Is this component an SCR?

Thread Starter

Rahulk70

Joined Dec 16, 2016
511
Hello,

Found this circuit board from an 1980s old humidity controlled chamber. This definitely looks like a temperature regulator of some sort. It has a M logo which means made by Motorola. It has the labels E03G-3-9 and 8739. Does anyone have any info on what this part is?

Thanks in advance.
 

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schmitt trigger

Joined Jul 12, 2010
330
Those stud packages were very commonly used for both SCRs and Triacs during the 70s and 80s.

8739 is the manufacturing datecode:
The 39 week of 1987.
Unfortunately the other numbers are house numbers, they don’t follow the Motorola’s catalog part numbers for thyristors; MCR, MAC, HEP or a JEDEC 2N-xxxx
 

MisterBill2

Joined Jan 23, 2018
7,285
The device has numbers, and possibly letters, and maybe even a trademark. Those will provide information that may even lead to a data sheet. The exact same packages could have an SCR, a triac, or a transistor.
Just be very careful with the force applied to the terminals because that glass seal is prone to breaking, and then you have a chunk of scrap metal.
 

Thread Starter

Rahulk70

Joined Dec 16, 2016
511
What the reason for query?
Is the unit not working?
Max.
Yes, it was removed from a functional unit. But because the machine itself was from the 80s it was to be discarded. So, I salvaged some parts that I found useful. You are right it is an SCR.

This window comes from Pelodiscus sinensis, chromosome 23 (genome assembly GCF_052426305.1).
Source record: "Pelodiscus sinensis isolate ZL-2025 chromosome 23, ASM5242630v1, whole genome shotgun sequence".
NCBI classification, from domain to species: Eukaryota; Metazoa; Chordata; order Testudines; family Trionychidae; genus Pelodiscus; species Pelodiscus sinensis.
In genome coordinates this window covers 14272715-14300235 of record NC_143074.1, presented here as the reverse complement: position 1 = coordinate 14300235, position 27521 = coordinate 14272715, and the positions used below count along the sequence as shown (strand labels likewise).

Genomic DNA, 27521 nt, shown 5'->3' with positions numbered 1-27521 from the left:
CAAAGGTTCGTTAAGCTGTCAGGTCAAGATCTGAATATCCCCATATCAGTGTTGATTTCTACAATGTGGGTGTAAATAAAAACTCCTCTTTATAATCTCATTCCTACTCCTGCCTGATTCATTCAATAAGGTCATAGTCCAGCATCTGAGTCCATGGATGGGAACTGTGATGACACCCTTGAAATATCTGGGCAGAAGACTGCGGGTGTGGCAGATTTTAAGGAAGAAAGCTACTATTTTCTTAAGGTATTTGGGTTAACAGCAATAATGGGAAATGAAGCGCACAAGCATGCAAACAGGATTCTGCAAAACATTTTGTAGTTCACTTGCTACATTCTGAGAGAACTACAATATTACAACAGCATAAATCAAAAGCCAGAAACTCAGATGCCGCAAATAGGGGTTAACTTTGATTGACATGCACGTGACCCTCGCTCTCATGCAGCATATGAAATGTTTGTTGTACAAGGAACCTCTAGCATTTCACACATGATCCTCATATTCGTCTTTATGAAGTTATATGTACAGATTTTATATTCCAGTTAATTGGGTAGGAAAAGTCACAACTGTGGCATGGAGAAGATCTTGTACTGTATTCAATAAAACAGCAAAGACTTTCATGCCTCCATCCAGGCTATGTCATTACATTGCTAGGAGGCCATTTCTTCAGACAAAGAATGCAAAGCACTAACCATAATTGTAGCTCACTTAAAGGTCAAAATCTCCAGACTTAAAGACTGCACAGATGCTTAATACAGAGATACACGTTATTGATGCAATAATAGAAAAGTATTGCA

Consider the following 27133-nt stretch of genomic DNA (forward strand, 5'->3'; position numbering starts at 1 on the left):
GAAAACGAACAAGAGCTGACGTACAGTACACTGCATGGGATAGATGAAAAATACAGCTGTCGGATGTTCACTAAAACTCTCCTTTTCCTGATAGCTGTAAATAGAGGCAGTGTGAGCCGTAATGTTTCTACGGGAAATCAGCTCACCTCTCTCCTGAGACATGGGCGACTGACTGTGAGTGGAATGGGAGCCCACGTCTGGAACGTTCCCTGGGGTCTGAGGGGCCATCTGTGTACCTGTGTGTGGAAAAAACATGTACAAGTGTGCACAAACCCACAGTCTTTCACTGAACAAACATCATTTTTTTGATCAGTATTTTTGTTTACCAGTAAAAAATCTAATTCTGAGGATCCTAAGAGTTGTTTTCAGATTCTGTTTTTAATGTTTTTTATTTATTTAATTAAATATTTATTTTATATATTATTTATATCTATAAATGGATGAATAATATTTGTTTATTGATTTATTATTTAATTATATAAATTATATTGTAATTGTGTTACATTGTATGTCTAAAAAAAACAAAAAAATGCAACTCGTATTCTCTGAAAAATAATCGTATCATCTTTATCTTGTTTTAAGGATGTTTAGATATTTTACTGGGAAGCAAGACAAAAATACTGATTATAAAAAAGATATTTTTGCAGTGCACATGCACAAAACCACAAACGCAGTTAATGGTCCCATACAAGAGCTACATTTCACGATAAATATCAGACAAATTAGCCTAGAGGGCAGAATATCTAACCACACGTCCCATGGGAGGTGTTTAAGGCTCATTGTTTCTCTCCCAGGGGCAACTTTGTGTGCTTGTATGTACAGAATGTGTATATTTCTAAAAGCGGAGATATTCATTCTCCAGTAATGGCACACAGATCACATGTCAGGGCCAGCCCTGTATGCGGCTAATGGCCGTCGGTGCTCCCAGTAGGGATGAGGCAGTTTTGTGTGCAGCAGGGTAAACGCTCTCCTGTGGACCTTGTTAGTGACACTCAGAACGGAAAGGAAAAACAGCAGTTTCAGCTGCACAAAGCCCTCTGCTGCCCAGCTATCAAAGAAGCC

Thread Starter

Rahulk70

Joined Dec 16, 2016
511
Those stud packages were very commonly used for both SCRs and Triacs during the 70s and 80s.

8739 is the manufacturing datecode:
The 39 week of 1987.
Unfortunately the other numbers are house numbers, they don’t follow the Motorola’s catalog part numbers for thyristors; MCR, MAC, HEP or a JEDEC 2N-xxxx
I thinks a Motorola Case 253-03 style SCR (stud version). So, after some digging found the shorter lead is Gate, long is cathode and body is Anode. After feeding the Gate-cathode with a 1.32V from a NiMH cell via a 10 ohm resistor I was able to get the Anode to cathode to conduct. Without the battery connection it doesn't conduct so confirmed. Thank you so much for the information.

Though I wish I could find the datasheet to determine the voltage and current specifications for the Thyristor/SCR.
 

Thread Starter

Rahulk70

Joined Dec 16, 2016
511
The device has numbers, and possibly letters, and maybe even a trademark. Those will provide information that may even lead to a data sheet. The exact same packages could have an SCR, a triac, or a transistor.
Just be very careful with the force applied to the terminals because that glass seal is prone to breaking, and then you have a chunk of scrap metal.
You mean the portion of the thyristor where the gate-cathode is attached is glued with glass?
 

Thread Starter

Rahulk70

Joined Dec 16, 2016
511
YES, that shiny colored section on many of the devices is a glass hermetic seal. Some brands may use epoxy of some kind, but many of them have glass hermetic seals
Glad you mentioned it because I had a hard time getting the SCR out for the picture. In case I decide to pull it out in the future I'll be careful. It could be glass I have a feeling. Looks very glossy.
 
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